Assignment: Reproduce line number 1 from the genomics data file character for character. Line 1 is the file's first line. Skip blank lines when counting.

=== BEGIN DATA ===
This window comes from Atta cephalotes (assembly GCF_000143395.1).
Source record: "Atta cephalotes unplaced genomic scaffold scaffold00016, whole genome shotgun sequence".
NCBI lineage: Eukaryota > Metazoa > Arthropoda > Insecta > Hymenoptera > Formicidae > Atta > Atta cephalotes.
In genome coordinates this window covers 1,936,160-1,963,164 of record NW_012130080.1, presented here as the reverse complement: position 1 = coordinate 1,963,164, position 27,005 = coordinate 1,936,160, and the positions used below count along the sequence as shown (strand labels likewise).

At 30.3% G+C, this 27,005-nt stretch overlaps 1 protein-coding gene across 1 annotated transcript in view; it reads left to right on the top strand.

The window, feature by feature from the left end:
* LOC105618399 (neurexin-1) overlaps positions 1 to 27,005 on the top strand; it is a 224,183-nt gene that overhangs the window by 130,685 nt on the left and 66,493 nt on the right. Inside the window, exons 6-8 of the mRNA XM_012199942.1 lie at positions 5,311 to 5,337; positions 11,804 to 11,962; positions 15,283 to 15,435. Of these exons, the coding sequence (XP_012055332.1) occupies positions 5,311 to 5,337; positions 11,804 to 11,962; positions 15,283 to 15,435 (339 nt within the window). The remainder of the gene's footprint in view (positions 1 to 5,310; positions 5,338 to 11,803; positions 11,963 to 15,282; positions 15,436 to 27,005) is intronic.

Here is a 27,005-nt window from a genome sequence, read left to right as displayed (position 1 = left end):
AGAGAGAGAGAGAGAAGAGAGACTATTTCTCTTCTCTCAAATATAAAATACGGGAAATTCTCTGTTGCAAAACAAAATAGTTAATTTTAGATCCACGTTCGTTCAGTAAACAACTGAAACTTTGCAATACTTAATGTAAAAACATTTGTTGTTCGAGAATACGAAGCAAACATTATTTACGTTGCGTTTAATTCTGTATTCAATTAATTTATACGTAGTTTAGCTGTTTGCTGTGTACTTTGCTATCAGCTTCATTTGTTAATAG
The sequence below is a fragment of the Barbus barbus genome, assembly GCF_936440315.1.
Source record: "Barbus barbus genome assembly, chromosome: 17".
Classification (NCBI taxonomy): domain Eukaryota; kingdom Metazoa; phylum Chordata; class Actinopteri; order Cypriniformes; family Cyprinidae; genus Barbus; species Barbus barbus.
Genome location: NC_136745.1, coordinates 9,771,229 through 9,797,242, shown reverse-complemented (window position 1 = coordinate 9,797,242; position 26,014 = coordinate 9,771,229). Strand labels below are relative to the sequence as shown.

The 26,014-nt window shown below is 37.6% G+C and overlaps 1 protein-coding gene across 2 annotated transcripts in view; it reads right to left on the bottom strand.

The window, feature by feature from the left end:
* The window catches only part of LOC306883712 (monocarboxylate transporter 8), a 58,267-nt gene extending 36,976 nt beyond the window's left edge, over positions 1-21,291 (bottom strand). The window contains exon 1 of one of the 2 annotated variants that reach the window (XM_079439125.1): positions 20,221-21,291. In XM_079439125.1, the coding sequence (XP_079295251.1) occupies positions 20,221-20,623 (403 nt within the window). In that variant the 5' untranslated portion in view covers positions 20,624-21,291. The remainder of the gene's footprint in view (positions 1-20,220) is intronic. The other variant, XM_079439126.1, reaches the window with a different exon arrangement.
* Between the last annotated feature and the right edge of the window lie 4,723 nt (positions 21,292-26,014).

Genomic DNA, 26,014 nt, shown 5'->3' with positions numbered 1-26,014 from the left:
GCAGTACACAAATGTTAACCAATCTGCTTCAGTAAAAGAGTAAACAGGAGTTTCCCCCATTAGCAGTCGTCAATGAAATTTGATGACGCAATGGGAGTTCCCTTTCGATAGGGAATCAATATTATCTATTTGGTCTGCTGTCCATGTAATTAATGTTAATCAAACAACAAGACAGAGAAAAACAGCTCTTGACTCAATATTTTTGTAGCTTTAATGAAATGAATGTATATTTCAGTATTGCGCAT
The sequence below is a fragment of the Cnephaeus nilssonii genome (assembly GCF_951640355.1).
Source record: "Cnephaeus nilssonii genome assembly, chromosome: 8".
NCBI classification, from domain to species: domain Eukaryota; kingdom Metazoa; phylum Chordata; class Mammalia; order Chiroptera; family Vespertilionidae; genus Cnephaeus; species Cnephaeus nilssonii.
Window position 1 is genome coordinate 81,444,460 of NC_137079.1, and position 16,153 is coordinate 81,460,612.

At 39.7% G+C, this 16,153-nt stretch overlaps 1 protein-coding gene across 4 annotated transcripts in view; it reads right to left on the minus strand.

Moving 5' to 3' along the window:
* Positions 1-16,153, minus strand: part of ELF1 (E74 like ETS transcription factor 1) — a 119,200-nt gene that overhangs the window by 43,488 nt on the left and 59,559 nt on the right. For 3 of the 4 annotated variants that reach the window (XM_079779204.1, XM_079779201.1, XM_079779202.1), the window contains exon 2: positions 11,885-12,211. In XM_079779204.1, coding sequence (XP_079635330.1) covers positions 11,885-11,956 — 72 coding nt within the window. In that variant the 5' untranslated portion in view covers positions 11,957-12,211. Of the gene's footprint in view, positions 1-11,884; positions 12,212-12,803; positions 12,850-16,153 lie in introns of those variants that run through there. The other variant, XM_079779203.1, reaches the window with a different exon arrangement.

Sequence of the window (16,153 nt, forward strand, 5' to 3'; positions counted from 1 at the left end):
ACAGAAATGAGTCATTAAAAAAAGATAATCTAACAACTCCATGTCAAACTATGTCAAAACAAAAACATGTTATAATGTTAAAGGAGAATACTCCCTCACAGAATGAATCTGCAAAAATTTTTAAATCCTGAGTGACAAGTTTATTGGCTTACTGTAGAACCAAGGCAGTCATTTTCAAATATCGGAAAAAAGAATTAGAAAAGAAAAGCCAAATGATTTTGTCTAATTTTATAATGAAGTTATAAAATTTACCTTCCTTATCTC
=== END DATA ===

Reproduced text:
This window comes from Atta cephalotes (assembly GCF_000143395.1).